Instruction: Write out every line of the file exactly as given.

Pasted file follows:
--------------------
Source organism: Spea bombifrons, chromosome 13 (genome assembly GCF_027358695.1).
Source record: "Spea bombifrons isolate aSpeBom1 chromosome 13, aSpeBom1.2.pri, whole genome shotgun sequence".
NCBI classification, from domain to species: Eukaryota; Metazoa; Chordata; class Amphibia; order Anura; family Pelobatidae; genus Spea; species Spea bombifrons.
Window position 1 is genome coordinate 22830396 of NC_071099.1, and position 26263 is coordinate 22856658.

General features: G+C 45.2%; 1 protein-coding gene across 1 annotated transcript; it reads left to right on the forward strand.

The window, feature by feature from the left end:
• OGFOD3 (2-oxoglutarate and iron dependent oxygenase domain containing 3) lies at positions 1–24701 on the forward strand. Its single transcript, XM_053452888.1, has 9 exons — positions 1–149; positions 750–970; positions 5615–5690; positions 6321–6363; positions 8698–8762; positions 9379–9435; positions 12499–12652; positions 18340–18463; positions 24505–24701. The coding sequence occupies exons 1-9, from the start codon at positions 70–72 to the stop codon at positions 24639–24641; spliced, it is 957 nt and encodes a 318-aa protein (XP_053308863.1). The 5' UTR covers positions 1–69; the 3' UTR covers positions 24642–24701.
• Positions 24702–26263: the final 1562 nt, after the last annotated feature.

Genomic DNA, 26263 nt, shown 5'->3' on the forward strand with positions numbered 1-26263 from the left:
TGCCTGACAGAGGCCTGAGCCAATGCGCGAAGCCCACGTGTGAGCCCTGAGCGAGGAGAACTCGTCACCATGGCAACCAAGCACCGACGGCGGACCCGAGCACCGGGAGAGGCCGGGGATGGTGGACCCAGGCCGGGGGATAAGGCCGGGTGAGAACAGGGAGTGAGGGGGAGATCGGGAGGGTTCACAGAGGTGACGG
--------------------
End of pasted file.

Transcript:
Source organism: Spea bombifrons, chromosome 13 (genome assembly GCF_027358695.1).
Source record: "Spea bombifrons isolate aSpeBom1 chromosome 13, aSpeBom1.2.pri, whole genome shotgun sequence".
NCBI classification, from domain to species: Eukaryota; Metazoa; Chordata; class Amphibia; order Anura; family Pelobatidae; genus Spea; species Spea bombifrons.
Window position 1 is genome coordinate 22830396 of NC_071099.1, and position 26263 is coordinate 22856658.

General features: G+C 45.2%; 1 protein-coding gene across 1 annotated transcript; it reads left to right on the forward strand.

The window, feature by feature from the left end:
• OGFOD3 (2-oxoglutarate and iron dependent oxygenase domain containing 3) lies at positions 1–24701 on the forward strand. Its single transcript, XM_053452888.1, has 9 exons — positions 1–149; positions 750–970; positions 5615–5690; positions 6321–6363; positions 8698–8762; positions 9379–9435; positions 12499–12652; positions 18340–18463; positions 24505–24701. The coding sequence occupies exons 1-9, from the start codon at positions 70–72 to the stop codon at positions 24639–24641; spliced, it is 957 nt and encodes a 318-aa protein (XP_053308863.1). The 5' UTR covers positions 1–69; the 3' UTR covers positions 24642–24701.
• Positions 24702–26263: the final 1562 nt, after the last annotated feature.

Genomic DNA, 26263 nt, shown 5'->3' on the forward strand with positions numbered 1-26263 from the left:
TGCCTGACAGAGGCCTGAGCCAATGCGCGAAGCCCACGTGTGAGCCCTGAGCGAGGAGAACTCGTCACCATGGCAACCAAGCACCGACGGCGGACCCGAGCACCGGGAGAGGCCGGGGATGGTGGACCCAGGCCGGGGGATAAGGCCGGGTGAGAACAGGGAGTGAGGGGGAGATCGGGAGGGTTCACAGAGGTGACGG